The optimizer distributes the left table (6 million rows) after the rowhash of the column “col6” to all AMPs.

Then a merge join is executed between the two tables. As you can see, the small table is directly joined, no spool file is required.

Deliberately Skewing the Data

To demonstrate how the optimizer adapts to skewed data, in a second step we changed the values of the column “col6” of the right table so that 30% of the rows are on only one AMP.

Of course, after skewed the data of the right table, we updated the statistics on the join columns.

As expected the optimizer does a good job: It duplicates the right table to avoid a sketched join. Here is the new execution plan:

4) We execute the following steps in parallel.
1) We do an all-AMPs RETRIEVE step from TEST_DB.right_table by way
of an all-rows scan with a condition of (
"TEST_DB.right_table.COL4 = 'A '") into Spool 2 (all_amps), which
is duplicated on all AMPs.  Then we do a SORT to order Spool
Two by the hash code of (TEST_DB.right_table.PK).  The size of
Spool 2 is estimated with high confidence to be 3,600,000
rows (3,855,600,000 bytes).  The estimated time for this step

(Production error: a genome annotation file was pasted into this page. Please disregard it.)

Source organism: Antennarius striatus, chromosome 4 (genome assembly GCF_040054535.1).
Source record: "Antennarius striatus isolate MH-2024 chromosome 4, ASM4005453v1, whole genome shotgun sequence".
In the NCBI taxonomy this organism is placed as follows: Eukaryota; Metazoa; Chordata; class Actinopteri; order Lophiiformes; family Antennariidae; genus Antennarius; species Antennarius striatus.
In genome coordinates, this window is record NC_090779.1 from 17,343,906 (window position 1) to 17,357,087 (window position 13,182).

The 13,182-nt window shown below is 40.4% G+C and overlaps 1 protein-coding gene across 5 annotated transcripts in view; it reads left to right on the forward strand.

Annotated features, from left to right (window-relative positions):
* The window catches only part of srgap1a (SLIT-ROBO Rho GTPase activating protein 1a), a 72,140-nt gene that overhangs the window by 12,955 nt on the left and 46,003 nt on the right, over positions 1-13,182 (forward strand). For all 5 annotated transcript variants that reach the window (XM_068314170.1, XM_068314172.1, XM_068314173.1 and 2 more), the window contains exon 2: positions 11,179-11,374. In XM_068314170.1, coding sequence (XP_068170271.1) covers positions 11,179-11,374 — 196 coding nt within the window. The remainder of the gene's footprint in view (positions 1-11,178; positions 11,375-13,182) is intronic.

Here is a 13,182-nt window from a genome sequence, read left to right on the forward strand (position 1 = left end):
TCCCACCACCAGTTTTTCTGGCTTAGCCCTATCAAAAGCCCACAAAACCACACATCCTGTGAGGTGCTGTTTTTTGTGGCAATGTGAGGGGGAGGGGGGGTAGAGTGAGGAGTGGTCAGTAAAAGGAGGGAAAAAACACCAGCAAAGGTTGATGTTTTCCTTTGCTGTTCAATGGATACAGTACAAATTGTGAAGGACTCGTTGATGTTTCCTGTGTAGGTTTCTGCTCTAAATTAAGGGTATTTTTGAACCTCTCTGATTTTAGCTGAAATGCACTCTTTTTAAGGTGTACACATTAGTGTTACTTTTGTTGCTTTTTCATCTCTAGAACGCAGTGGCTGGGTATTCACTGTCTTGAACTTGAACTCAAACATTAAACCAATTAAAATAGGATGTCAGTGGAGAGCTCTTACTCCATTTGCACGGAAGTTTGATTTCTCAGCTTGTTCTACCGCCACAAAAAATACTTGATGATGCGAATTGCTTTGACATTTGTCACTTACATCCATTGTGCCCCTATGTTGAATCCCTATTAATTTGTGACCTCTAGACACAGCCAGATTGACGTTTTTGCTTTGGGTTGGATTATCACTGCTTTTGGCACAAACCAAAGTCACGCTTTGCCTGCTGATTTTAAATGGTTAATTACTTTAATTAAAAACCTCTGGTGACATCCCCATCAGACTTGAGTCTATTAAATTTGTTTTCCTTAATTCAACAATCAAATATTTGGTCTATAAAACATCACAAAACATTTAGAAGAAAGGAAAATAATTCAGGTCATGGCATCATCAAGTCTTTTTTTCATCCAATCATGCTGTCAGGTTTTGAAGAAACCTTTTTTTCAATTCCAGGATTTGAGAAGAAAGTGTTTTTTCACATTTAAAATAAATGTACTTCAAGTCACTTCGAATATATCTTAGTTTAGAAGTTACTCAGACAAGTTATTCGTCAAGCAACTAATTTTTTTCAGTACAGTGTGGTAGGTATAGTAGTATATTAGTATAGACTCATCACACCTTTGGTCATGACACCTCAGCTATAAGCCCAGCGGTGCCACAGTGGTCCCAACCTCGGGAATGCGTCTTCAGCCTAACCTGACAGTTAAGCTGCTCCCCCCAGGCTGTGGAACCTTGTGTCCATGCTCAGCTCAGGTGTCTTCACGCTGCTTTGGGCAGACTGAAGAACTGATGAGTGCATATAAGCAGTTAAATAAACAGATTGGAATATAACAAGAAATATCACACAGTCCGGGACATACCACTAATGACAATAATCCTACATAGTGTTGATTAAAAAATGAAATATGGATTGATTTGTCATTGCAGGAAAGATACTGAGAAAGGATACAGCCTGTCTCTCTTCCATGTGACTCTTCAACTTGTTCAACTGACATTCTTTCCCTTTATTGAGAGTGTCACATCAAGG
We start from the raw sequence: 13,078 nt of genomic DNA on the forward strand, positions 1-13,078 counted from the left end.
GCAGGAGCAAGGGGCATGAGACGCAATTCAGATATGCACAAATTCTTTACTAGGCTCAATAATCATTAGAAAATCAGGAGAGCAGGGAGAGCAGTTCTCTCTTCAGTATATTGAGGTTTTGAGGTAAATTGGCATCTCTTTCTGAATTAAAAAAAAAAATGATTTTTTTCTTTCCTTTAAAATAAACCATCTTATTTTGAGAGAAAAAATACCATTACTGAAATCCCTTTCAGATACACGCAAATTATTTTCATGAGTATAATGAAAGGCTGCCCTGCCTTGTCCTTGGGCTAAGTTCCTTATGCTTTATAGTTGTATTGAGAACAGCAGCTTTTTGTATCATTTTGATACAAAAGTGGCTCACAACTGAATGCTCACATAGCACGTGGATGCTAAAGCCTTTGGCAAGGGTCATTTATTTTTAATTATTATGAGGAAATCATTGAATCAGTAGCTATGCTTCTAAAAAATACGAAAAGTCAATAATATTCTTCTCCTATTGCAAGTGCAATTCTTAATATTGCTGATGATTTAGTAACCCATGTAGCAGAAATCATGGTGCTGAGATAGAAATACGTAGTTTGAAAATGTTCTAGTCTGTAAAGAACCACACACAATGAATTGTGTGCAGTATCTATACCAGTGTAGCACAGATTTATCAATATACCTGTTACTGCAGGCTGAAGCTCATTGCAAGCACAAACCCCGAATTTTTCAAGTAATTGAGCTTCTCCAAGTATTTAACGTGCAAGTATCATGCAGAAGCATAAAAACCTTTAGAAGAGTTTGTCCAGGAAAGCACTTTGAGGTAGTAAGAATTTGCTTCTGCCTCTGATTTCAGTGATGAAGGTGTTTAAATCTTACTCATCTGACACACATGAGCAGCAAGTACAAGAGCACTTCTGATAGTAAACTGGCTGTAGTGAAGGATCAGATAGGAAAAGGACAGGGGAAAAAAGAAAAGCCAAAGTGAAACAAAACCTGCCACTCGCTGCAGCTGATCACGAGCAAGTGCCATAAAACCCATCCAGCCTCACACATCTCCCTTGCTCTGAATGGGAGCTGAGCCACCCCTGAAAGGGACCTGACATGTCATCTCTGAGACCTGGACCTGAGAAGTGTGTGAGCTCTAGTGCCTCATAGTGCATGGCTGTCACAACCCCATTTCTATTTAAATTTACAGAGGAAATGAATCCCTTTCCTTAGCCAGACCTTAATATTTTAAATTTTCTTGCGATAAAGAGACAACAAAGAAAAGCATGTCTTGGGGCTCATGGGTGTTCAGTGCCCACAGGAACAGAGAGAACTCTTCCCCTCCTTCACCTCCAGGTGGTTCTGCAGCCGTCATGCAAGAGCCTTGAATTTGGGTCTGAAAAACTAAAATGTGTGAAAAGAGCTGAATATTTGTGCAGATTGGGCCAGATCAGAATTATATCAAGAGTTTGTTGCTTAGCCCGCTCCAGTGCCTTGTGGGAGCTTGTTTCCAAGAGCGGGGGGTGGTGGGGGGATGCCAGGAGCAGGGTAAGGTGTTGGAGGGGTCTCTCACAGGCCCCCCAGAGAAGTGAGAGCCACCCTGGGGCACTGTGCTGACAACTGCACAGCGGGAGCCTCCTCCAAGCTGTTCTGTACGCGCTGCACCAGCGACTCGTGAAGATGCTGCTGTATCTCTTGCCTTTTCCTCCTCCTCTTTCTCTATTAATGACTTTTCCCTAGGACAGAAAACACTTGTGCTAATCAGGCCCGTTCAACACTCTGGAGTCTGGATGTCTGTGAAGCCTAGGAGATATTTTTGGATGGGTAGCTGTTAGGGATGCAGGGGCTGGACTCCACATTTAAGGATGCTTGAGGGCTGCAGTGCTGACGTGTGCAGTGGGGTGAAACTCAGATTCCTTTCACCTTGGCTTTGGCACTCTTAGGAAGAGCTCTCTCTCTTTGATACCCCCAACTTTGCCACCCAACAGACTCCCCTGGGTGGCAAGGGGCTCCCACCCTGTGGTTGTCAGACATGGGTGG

is 34.56 seconds.
2) We do an all-AMPs RETRIEVE step from TEST_DB.main by way
of an all-rows scan with no residual conditions into Spool 3
(all_amps), which is built locally on the AMPs.  Then we do a
SORT to order Spool 3 by the hash code of (
TEST_DB.main.COL6).  The size of Spool 3 is estimated with
high confidence to be 6,708,141 rows (7,184,419,011 bytes).
The estimated time for this step is 45.73 seconds.
5) We do an all-AMPs JOIN step from Spool 2 (Last Use) by way of a
RowHash match scan, which is joined to Spool 3 (Last Use) by way
of a RowHash match scan.  Spool 2 and Spool 3 are joined using a
merge join, with a join condition of ("COL6 = PK").  The result
goes into Spool 1 (group_amps), which is built locally on the AMPs.
The result spool file will not be cached in memory.  The size of
Spool 1 is estimated with low confidence to be 3,354,070,500 rows
(14,211,196,708,500 bytes).  The estimated time for this step is 3
hours and 26 minutes.

In the statistic histograms, the most common values are kept separately as “biased values” and are used by the optimizer for join planning.

The decision of the optimizer can also be to join the table separately for skewed and non-skewed values, and finally to combine the overall result.

Whatever join strategy the optimizer uses:

Without collected statistics, there is a high risk that the wrong strategy was chosen.

Therefore you should never forget to collect statistics, especially on the skewed columns. Here random AMP sampling or using sample statistics is definitely not enough.

Roland Wenzlofsky


Roland Wenzlofsky is a graduated computer scientist and Data Warehouse professional working with the Teradata database system for more than 20 years. He is experienced in the fields of banking and telecommunication with a strong focus on performance optimization.